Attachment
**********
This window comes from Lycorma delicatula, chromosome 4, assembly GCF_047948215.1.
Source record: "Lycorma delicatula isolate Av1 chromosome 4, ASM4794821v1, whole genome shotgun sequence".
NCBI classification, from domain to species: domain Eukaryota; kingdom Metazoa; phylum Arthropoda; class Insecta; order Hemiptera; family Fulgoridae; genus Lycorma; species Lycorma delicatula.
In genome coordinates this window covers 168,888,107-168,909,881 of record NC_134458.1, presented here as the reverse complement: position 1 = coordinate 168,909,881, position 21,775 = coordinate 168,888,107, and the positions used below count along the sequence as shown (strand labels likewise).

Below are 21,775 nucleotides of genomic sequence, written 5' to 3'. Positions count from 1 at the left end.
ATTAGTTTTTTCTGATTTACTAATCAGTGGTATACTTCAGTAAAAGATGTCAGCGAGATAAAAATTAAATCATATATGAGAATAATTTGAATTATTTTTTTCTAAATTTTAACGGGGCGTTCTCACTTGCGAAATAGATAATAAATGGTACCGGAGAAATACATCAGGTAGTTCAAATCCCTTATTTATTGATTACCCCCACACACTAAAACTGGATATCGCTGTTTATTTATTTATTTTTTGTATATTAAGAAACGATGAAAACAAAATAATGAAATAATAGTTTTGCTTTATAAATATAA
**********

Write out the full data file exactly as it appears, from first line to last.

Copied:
This window comes from Lycorma delicatula, chromosome 4, assembly GCF_047948215.1.
Source record: "Lycorma delicatula isolate Av1 chromosome 4, ASM4794821v1, whole genome shotgun sequence".
NCBI classification, from domain to species: domain Eukaryota; kingdom Metazoa; phylum Arthropoda; class Insecta; order Hemiptera; family Fulgoridae; genus Lycorma; species Lycorma delicatula.
In genome coordinates this window covers 168,888,107-168,909,881 of record NC_134458.1, presented here as the reverse complement: position 1 = coordinate 168,909,881, position 21,775 = coordinate 168,888,107, and the positions used below count along the sequence as shown (strand labels likewise).

Below are 21,775 nucleotides of genomic sequence, written 5' to 3'. Positions count from 1 at the left end.
ATTAGTTTTTTCTGATTTACTAATCAGTGGTATACTTCAGTAAAAGATGTCAGCGAGATAAAAATTAAATCATATATGAGAATAATTTGAATTATTTTTTTCTAAATTTTAACGGGGCGTTCTCACTTGCGAAATAGATAATAAATGGTACCGGAGAAATACATCAGGTAGTTCAAATCCCTTATTTATTGATTACCCCCACACACTAAAACTGGATATCGCTGTTTATTTATTTATTTTTTGTATATTAAGAAACGATGAAAACAAAATAATGAAATAATAGTTTTGCTTTATAAATATAA